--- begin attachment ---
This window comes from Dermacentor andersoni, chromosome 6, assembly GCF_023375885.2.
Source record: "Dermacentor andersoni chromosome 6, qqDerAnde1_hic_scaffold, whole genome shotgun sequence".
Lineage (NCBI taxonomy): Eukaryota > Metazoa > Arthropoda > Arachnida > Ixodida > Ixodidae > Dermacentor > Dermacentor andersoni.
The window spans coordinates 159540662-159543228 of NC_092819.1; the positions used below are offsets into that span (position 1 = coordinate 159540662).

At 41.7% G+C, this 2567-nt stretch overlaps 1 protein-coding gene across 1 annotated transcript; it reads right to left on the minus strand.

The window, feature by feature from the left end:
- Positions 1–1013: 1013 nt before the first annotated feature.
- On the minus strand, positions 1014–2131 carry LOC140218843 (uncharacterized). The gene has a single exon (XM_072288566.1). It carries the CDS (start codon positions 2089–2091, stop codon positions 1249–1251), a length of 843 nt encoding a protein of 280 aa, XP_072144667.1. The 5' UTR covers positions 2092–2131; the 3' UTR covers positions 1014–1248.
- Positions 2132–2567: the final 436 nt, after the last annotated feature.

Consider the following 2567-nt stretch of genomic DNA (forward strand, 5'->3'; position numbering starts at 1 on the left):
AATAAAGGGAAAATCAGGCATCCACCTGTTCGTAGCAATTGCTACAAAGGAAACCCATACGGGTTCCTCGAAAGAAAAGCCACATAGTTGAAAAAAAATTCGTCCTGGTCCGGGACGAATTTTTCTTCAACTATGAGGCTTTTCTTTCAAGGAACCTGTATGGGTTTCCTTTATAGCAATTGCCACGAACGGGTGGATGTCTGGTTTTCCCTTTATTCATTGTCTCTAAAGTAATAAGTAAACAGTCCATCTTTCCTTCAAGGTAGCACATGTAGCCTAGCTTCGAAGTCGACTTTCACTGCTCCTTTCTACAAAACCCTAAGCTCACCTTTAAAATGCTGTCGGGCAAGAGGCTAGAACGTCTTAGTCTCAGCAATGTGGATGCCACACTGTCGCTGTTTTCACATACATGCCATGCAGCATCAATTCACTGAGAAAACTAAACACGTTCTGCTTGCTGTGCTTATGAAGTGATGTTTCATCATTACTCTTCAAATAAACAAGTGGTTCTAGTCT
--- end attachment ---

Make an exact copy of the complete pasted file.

This window comes from Dermacentor andersoni, chromosome 6, assembly GCF_023375885.2.
Source record: "Dermacentor andersoni chromosome 6, qqDerAnde1_hic_scaffold, whole genome shotgun sequence".
Lineage (NCBI taxonomy): Eukaryota > Metazoa > Arthropoda > Arachnida > Ixodida > Ixodidae > Dermacentor > Dermacentor andersoni.
The window spans coordinates 159540662-159543228 of NC_092819.1; the positions used below are offsets into that span (position 1 = coordinate 159540662).

At 41.7% G+C, this 2567-nt stretch overlaps 1 protein-coding gene across 1 annotated transcript; it reads right to left on the minus strand.

The window, feature by feature from the left end:
- Positions 1–1013: 1013 nt before the first annotated feature.
- On the minus strand, positions 1014–2131 carry LOC140218843 (uncharacterized). The gene has a single exon (XM_072288566.1). It carries the CDS (start codon positions 2089–2091, stop codon positions 1249–1251), a length of 843 nt encoding a protein of 280 aa, XP_072144667.1. The 5' UTR covers positions 2092–2131; the 3' UTR covers positions 1014–1248.
- Positions 2132–2567: the final 436 nt, after the last annotated feature.

Consider the following 2567-nt stretch of genomic DNA (forward strand, 5'->3'; position numbering starts at 1 on the left):
AATAAAGGGAAAATCAGGCATCCACCTGTTCGTAGCAATTGCTACAAAGGAAACCCATACGGGTTCCTCGAAAGAAAAGCCACATAGTTGAAAAAAAATTCGTCCTGGTCCGGGACGAATTTTTCTTCAACTATGAGGCTTTTCTTTCAAGGAACCTGTATGGGTTTCCTTTATAGCAATTGCCACGAACGGGTGGATGTCTGGTTTTCCCTTTATTCATTGTCTCTAAAGTAATAAGTAAACAGTCCATCTTTCCTTCAAGGTAGCACATGTAGCCTAGCTTCGAAGTCGACTTTCACTGCTCCTTTCTACAAAACCCTAAGCTCACCTTTAAAATGCTGTCGGGCAAGAGGCTAGAACGTCTTAGTCTCAGCAATGTGGATGCCACACTGTCGCTGTTTTCACATACATGCCATGCAGCATCAATTCACTGAGAAAACTAAACACGTTCTGCTTGCTGTGCTTATGAAGTGATGTTTCATCATTACTCTTCAAATAAACAAGTGGTTCTAGTCT